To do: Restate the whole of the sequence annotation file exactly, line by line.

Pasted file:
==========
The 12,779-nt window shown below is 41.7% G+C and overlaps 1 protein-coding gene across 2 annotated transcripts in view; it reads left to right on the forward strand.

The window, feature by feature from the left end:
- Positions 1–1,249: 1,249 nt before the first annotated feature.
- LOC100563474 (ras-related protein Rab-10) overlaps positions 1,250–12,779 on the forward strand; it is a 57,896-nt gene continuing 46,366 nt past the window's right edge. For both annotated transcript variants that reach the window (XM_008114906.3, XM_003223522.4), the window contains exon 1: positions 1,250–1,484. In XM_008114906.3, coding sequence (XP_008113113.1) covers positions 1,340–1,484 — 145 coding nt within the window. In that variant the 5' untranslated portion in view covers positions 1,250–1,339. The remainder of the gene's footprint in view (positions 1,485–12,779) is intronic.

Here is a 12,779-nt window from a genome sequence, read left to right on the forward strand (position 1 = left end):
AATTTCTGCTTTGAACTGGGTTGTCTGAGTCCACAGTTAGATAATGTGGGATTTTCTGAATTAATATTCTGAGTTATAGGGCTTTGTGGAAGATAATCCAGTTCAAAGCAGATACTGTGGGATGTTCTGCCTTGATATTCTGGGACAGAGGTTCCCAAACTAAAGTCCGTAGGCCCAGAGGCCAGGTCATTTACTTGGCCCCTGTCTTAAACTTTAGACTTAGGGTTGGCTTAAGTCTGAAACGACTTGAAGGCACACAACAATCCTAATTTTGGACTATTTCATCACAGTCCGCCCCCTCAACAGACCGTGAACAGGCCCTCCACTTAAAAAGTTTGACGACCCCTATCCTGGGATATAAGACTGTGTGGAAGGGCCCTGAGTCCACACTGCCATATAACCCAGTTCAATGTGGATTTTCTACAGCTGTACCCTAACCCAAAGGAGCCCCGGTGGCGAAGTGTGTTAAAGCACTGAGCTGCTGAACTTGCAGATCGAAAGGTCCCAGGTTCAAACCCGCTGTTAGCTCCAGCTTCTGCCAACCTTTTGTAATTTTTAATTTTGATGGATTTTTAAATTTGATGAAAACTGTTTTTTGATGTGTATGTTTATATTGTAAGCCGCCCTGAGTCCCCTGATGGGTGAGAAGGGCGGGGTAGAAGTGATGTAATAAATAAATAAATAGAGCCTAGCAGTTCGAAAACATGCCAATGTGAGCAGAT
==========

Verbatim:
The 12,779-nt window shown below is 41.7% G+C and overlaps 1 protein-coding gene across 2 annotated transcripts in view; it reads left to right on the forward strand.

The window, feature by feature from the left end:
- Positions 1–1,249: 1,249 nt before the first annotated feature.
- LOC100563474 (ras-related protein Rab-10) overlaps positions 1,250–12,779 on the forward strand; it is a 57,896-nt gene continuing 46,366 nt past the window's right edge. For both annotated transcript variants that reach the window (XM_008114906.3, XM_003223522.4), the window contains exon 1: positions 1,250–1,484. In XM_008114906.3, coding sequence (XP_008113113.1) covers positions 1,340–1,484 — 145 coding nt within the window. In that variant the 5' untranslated portion in view covers positions 1,250–1,339. The remainder of the gene's footprint in view (positions 1,485–12,779) is intronic.

Here is a 12,779-nt window from a genome sequence, read left to right on the forward strand (position 1 = left end):
AATTTCTGCTTTGAACTGGGTTGTCTGAGTCCACAGTTAGATAATGTGGGATTTTCTGAATTAATATTCTGAGTTATAGGGCTTTGTGGAAGATAATCCAGTTCAAAGCAGATACTGTGGGATGTTCTGCCTTGATATTCTGGGACAGAGGTTCCCAAACTAAAGTCCGTAGGCCCAGAGGCCAGGTCATTTACTTGGCCCCTGTCTTAAACTTTAGACTTAGGGTTGGCTTAAGTCTGAAACGACTTGAAGGCACACAACAATCCTAATTTTGGACTATTTCATCACAGTCCGCCCCCTCAACAGACCGTGAACAGGCCCTCCACTTAAAAAGTTTGACGACCCCTATCCTGGGATATAAGACTGTGTGGAAGGGCCCTGAGTCCACACTGCCATATAACCCAGTTCAATGTGGATTTTCTACAGCTGTACCCTAACCCAAAGGAGCCCCGGTGGCGAAGTGTGTTAAAGCACTGAGCTGCTGAACTTGCAGATCGAAAGGTCCCAGGTTCAAACCCGCTGTTAGCTCCAGCTTCTGCCAACCTTTTGTAATTTTTAATTTTGATGGATTTTTAAATTTGATGAAAACTGTTTTTTGATGTGTATGTTTATATTGTAAGCCGCCCTGAGTCCCCTGATGGGTGAGAAGGGCGGGGTAGAAGTGATGTAATAAATAAATAAATAGAGCCTAGCAGTTCGAAAACATGCCAATGTGAGCAGAT